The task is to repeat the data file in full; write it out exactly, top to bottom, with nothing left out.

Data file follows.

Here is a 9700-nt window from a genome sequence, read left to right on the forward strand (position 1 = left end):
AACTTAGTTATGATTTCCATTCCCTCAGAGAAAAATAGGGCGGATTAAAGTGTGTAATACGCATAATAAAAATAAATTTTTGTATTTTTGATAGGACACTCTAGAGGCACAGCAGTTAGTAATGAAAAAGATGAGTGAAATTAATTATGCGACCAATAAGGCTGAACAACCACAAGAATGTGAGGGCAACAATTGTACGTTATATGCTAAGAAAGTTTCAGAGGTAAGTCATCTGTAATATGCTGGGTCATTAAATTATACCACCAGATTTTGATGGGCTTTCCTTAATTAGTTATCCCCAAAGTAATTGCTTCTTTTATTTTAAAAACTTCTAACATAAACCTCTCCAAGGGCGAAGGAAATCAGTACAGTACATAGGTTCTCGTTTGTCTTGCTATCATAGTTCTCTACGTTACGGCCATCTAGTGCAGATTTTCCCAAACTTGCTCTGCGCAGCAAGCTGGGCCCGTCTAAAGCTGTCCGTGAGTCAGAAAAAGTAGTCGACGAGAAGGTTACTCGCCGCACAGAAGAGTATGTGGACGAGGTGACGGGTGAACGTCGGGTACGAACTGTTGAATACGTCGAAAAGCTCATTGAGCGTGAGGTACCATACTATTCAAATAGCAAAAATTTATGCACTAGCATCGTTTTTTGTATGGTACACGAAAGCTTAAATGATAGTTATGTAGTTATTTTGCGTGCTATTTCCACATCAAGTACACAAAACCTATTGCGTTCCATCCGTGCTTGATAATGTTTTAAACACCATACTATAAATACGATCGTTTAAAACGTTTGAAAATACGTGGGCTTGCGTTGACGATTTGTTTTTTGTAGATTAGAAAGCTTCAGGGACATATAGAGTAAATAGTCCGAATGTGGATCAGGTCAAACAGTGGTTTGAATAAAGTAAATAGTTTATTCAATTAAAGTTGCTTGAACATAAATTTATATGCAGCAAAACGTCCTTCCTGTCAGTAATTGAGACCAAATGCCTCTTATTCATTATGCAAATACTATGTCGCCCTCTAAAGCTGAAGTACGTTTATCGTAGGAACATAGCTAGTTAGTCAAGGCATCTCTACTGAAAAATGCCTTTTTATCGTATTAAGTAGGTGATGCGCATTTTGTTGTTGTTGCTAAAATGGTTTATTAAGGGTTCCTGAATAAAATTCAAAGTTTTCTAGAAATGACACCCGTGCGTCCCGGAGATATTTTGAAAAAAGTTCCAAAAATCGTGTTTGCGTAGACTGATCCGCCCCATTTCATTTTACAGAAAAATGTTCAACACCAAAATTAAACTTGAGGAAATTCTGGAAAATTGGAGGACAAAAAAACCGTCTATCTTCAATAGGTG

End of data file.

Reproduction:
Here is a 9700-nt window from a genome sequence, read left to right on the forward strand (position 1 = left end):
AACTTAGTTATGATTTCCATTCCCTCAGAGAAAAATAGGGCGGATTAAAGTGTGTAATACGCATAATAAAAATAAATTTTTGTATTTTTGATAGGACACTCTAGAGGCACAGCAGTTAGTAATGAAAAAGATGAGTGAAATTAATTATGCGACCAATAAGGCTGAACAACCACAAGAATGTGAGGGCAACAATTGTACGTTATATGCTAAGAAAGTTTCAGAGGTAAGTCATCTGTAATATGCTGGGTCATTAAATTATACCACCAGATTTTGATGGGCTTTCCTTAATTAGTTATCCCCAAAGTAATTGCTTCTTTTATTTTAAAAACTTCTAACATAAACCTCTCCAAGGGCGAAGGAAATCAGTACAGTACATAGGTTCTCGTTTGTCTTGCTATCATAGTTCTCTACGTTACGGCCATCTAGTGCAGATTTTCCCAAACTTGCTCTGCGCAGCAAGCTGGGCCCGTCTAAAGCTGTCCGTGAGTCAGAAAAAGTAGTCGACGAGAAGGTTACTCGCCGCACAGAAGAGTATGTGGACGAGGTGACGGGTGAACGTCGGGTACGAACTGTTGAATACGTCGAAAAGCTCATTGAGCGTGAGGTACCATACTATTCAAATAGCAAAAATTTATGCACTAGCATCGTTTTTTGTATGGTACACGAAAGCTTAAATGATAGTTATGTAGTTATTTTGCGTGCTATTTCCACATCAAGTACACAAAACCTATTGCGTTCCATCCGTGCTTGATAATGTTTTAAACACCATACTATAAATACGATCGTTTAAAACGTTTGAAAATACGTGGGCTTGCGTTGACGATTTGTTTTTTGTAGATTAGAAAGCTTCAGGGACATATAGAGTAAATAGTCCGAATGTGGATCAGGTCAAACAGTGGTTTGAATAAAGTAAATAGTTTATTCAATTAAAGTTGCTTGAACATAAATTTATATGCAGCAAAACGTCCTTCCTGTCAGTAATTGAGACCAAATGCCTCTTATTCATTATGCAAATACTATGTCGCCCTCTAAAGCTGAAGTACGTTTATCGTAGGAACATAGCTAGTTAGTCAAGGCATCTCTACTGAAAAATGCCTTTTTATCGTATTAAGTAGGTGATGCGCATTTTGTTGTTGTTGCTAAAATGGTTTATTAAGGGTTCCTGAATAAAATTCAAAGTTTTCTAGAAATGACACCCGTGCGTCCCGGAGATATTTTGAAAAAAGTTCCAAAAATCGTGTTTGCGTAGACTGATCCGCCCCATTTCATTTTACAGAAAAATGTTCAACACCAAAATTAAACTTGAGGAAATTCTGGAAAATTGGAGGACAAAAAAACCGTCTATCTTCAATAGGTG